About the Degree
The Woodrow Wilson Graduate School of Teaching & Learning has reimagined teacher education by designing a master’s degree program based on real-world scenarios, practice, and a skills and knowledge-based approach to learning.
The WW Graduate School has identified a core group of competencies—skills, knowledge, and dispositions—that teachers need to succeed in the classroom. Master’s candidates’ level of mastery in these competencies is measured throughout the project-based coursework—called challenges—as well as during classroom—or clinical—practice.
To graduate with a Master’s in Education (M.Ed.) and licensure in high school biology (through the Amgen Biology Program), high school chemistry, or middle or high school mathematics, candidates must complete each of the challenges, prove proficiency in all of the competencies, fulfill a clinical practice requirement, and satisfy the Commonwealth of Massachusetts’ initial licensure (certification) requirements, including passing the Massachusetts Tests for Educator Licensure (MTEL).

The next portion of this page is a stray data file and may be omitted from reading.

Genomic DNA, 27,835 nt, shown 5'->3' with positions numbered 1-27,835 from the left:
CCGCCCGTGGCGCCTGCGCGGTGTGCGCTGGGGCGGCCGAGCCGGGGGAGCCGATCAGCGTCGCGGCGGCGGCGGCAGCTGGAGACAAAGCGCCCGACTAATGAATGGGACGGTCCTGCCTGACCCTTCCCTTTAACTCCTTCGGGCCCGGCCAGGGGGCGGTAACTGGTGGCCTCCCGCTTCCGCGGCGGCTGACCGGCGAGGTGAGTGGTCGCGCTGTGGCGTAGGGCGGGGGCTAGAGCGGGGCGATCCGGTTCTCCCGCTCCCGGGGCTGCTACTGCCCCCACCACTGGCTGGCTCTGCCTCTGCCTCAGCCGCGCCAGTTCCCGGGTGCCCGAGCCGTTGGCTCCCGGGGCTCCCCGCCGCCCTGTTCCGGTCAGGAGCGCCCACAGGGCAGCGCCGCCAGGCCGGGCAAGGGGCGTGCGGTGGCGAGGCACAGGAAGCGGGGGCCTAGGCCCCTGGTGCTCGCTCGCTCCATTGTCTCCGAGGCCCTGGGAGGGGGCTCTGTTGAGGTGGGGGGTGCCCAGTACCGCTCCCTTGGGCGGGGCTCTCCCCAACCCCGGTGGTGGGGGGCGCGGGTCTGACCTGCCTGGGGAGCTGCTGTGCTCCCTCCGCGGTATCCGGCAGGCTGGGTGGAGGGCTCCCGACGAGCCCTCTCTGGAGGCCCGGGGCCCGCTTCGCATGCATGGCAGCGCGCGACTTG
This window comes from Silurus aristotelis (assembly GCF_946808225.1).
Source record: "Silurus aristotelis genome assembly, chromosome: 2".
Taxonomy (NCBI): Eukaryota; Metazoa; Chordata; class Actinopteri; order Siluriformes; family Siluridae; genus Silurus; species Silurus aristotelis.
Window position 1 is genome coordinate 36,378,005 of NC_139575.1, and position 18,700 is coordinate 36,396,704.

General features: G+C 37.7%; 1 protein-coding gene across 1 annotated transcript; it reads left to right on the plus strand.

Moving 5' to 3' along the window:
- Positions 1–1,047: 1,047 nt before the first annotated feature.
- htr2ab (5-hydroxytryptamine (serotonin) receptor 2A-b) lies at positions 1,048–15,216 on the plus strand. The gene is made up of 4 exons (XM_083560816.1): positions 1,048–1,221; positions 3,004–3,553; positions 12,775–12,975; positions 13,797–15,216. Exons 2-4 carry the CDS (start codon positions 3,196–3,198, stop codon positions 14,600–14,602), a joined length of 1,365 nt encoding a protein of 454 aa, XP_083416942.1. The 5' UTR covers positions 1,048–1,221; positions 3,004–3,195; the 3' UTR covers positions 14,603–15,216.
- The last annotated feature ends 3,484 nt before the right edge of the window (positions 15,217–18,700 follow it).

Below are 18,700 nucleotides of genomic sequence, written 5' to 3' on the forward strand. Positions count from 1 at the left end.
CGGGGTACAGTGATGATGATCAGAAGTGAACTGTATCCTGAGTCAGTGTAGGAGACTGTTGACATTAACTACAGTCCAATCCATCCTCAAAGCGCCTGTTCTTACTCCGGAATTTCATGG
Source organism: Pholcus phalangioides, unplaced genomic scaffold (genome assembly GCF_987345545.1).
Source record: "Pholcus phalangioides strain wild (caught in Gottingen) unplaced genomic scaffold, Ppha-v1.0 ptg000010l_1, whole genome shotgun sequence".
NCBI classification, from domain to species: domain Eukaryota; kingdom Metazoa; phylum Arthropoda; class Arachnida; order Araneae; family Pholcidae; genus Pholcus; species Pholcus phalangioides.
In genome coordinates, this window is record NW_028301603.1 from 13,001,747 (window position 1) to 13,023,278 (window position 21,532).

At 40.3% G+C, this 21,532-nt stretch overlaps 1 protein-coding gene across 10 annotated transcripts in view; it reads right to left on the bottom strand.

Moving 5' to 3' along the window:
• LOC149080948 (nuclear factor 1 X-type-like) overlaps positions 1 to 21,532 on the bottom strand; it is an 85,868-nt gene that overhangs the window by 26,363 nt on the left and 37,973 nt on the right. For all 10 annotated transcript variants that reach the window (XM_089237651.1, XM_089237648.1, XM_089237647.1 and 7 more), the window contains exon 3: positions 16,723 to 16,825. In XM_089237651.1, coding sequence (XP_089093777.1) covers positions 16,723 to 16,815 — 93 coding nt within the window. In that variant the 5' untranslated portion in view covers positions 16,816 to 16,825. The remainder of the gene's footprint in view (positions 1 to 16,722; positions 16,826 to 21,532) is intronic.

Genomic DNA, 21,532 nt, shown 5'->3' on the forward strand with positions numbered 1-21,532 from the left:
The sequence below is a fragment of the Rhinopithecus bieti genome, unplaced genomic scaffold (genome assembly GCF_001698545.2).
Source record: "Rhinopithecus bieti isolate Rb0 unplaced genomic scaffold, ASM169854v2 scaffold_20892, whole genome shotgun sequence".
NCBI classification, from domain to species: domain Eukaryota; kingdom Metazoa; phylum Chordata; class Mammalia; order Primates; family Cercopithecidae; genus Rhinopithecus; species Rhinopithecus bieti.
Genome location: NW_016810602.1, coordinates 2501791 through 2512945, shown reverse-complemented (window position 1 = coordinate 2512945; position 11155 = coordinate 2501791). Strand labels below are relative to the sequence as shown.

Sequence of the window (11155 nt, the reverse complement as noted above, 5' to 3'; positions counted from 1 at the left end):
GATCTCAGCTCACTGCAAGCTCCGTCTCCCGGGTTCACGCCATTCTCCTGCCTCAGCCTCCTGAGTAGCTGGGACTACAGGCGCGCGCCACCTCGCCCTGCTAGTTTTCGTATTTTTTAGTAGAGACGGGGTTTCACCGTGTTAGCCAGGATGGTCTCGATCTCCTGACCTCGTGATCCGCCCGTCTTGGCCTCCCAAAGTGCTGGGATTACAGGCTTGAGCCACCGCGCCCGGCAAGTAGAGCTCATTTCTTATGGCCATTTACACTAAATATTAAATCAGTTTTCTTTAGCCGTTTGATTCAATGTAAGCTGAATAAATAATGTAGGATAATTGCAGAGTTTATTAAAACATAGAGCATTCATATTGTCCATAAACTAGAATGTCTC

The Commonwealth of Massachusetts’ licensure (certification) can be transferred to outside states on a state-by-state basis. More information on reciprocity can be found through the National Association of State Directors of Teacher Education and Certification (NASDTEC) website.